As an atelier environment, each individual in our studio brings their individual experience to the table and provides an important role in our collaborative environment. Collectively our office has experience in the fine arts, graphic design, photography, and green and sustainable design. Individuals in the office have studied under and/or worked with Zaha Hadid, House+House, Jim Jennings, Studios Architecture, Michael Manwarring, and Aaron Betsky.
Upper Terrace: The makeover of a rickety 70’s house on a steep lot in Ashbury Heights resulted in a modern light-filled aerie with wide-open expanses of glass capturing views and bringing in natural light. White walls and white terrazo floors allow one to clearly register the changing patterns of light throughout the day. Balconies on every level connect the spaces to the outdoors, enabling a full immersion into the elements – sun, wind and fog.
Pennsylvania: Located at the base of sunny Potrero Hill, this two unit building has sweeping views of the San Francisco Bay. It is filled with an abundance of natural light which is filtered through translucent kalwall and polygal panels. This abundance of light also feeds the building’s green building systems, which include solar panels and thermal heating. Spatially, the strategy was to make each unit feel expansive by introducing double height spaces.
Glen Ellen: Given the pleasant weather condition in Glen Ellen, the design intent was to open up the house to the outdoors as much as possible, using wide expanses of clerestory glass and sliding doors.
Nineteen Twenty Four: An existing two bedroom, 190 structure on Potrero Hill was renovated to provide a private oasis for its architect/artist owners and their family. The house is located on a double lot, dissolving into a large lush garden at the rear of the property. The sense of indoor outdoor space, and the idea that the home should be a blank canvas ready to be transformed at any moment by spontaneous acts of creativity, are the driving forces behind the design.
Chenery: An existing cottage in Glen park was transformed into a garden compound, linked via a stone path which marks the entrance and leads one through the main house, garden, and design studio garden pavilion. The bedrooms were placed in the existing structure, and a new building designed in a modern vocabulary- which contains the living room, dining room, and kitchen – was built with contextual materials adjacent to the cottage, connected via a breezeway.
Surf Shop: The building was designed as a L-shaped plan in order to provide each of the two main functions of the design studio – studio space and charrette space for client meetings – with its own distinctive space. The L-shaped plan also defines an exterior courtyard, which can be used for outdoor events and exhibitions.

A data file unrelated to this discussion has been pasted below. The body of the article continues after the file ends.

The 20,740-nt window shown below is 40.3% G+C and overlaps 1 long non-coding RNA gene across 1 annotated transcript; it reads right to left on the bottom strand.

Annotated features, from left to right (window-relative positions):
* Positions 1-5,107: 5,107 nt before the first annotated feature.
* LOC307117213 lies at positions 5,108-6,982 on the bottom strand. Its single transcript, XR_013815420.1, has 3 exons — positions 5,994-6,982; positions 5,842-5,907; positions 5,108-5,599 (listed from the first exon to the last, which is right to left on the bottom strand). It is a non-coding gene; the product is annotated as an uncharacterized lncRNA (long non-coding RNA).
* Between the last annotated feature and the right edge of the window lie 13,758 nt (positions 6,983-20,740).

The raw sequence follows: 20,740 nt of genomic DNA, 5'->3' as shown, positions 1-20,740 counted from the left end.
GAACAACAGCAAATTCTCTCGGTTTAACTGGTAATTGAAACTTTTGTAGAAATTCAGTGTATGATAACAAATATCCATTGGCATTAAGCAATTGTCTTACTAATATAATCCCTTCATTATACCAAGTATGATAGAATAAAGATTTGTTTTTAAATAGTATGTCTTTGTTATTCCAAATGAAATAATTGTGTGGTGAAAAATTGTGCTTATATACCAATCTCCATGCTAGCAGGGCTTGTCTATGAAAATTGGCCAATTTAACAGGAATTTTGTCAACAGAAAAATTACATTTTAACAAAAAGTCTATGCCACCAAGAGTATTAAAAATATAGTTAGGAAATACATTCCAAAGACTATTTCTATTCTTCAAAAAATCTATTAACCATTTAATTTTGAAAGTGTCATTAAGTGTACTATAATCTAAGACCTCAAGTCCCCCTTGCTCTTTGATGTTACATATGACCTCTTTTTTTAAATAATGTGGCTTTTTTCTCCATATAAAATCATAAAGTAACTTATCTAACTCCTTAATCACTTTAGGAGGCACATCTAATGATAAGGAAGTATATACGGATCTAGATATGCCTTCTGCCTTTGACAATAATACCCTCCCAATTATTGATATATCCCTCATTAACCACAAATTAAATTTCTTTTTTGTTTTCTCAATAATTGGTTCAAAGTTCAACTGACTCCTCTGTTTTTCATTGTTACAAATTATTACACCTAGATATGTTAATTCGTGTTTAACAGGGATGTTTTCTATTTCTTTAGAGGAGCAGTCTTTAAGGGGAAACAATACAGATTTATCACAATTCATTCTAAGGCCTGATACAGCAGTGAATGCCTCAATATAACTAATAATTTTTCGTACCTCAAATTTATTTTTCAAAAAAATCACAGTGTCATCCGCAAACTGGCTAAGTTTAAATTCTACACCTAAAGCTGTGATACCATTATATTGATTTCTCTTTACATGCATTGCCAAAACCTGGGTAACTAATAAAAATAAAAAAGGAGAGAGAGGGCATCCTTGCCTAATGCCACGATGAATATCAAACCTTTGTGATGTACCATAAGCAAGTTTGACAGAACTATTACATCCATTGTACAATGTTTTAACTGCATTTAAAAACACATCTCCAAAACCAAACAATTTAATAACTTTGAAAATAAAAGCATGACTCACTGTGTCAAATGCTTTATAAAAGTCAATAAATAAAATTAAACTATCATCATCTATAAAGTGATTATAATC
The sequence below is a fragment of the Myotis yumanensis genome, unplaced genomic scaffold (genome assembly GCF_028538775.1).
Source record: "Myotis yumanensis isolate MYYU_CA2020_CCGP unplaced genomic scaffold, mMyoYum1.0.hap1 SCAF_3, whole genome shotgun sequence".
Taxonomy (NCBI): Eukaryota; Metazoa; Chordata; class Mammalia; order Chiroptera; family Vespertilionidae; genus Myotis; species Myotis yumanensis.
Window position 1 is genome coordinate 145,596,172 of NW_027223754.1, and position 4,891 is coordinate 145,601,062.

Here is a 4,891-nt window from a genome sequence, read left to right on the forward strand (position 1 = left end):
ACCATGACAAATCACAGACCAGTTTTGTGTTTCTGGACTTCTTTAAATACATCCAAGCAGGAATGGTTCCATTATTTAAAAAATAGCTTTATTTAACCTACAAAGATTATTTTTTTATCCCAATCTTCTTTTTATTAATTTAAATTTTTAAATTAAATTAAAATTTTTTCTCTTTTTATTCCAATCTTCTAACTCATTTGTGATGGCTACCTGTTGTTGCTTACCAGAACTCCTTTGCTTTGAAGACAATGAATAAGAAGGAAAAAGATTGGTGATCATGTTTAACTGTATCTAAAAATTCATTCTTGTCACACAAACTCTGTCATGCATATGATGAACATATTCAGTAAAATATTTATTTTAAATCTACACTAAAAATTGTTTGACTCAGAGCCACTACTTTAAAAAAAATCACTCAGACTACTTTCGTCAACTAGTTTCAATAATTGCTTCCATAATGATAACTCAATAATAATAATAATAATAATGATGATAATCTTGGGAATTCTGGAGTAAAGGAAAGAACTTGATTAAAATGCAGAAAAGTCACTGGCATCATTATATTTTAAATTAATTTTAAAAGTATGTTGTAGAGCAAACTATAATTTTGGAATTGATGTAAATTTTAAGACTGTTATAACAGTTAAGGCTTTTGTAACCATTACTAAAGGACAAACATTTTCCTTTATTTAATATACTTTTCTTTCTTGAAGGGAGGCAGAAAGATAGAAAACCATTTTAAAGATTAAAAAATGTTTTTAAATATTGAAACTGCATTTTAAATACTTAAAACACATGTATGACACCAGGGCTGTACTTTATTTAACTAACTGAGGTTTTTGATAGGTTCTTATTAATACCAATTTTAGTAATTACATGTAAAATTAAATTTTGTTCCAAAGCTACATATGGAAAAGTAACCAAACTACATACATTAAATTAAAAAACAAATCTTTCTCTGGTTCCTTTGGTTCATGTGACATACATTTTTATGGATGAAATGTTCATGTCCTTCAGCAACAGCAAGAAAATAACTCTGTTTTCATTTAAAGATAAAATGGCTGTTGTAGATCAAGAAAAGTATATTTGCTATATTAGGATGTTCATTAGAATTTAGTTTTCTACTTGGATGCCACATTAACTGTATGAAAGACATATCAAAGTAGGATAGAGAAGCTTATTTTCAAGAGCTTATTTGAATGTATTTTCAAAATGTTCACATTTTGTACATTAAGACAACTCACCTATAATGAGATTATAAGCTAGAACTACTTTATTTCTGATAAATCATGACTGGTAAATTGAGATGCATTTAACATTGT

Milk: Milk is children’s clothing and toy store geared towards 0-5 year olds. The major design elements in the space include custom millwork made of stained oak and steel, scored concrete floors coated with white epoxy, and the signage on the exterior storefront. A light color palette was selected to brighten the space and augment the natural light at the front of the store.
Liberty: An 1878 Victorian with an eclectic history and beautiful bones is transformed into a series of light filled, expansive spaces. Care was taken to retain the traditional Victorian detailing while adding a modern casework and furnishings to update the space.
30th Street: This renovation of this house in Glen Ellen included the redesign of an existing facade as well as a new garage and design studio. The existing Victorian facade was clad in horizontal cedar siding which acts as a foil for the new poured-in place concrete garage. The south facing roof deck of the garage became the main outdoor space of the house, bringing the outside in and providing sweeping views from the main living spaces.
N-Tropic: A video effects company sought to transform an existing warehouse into a space that accommodated their clients and employees. The challenge was to find a happy union between video editing suites, which needed to be mostly dark, and more public spaces for meetings and conferences, which needed to be open and well-lit. The solution was to create a city scape of sorts. A “neighborhood street” was placed in the middle of the building where indiviual rooms were placed on either side.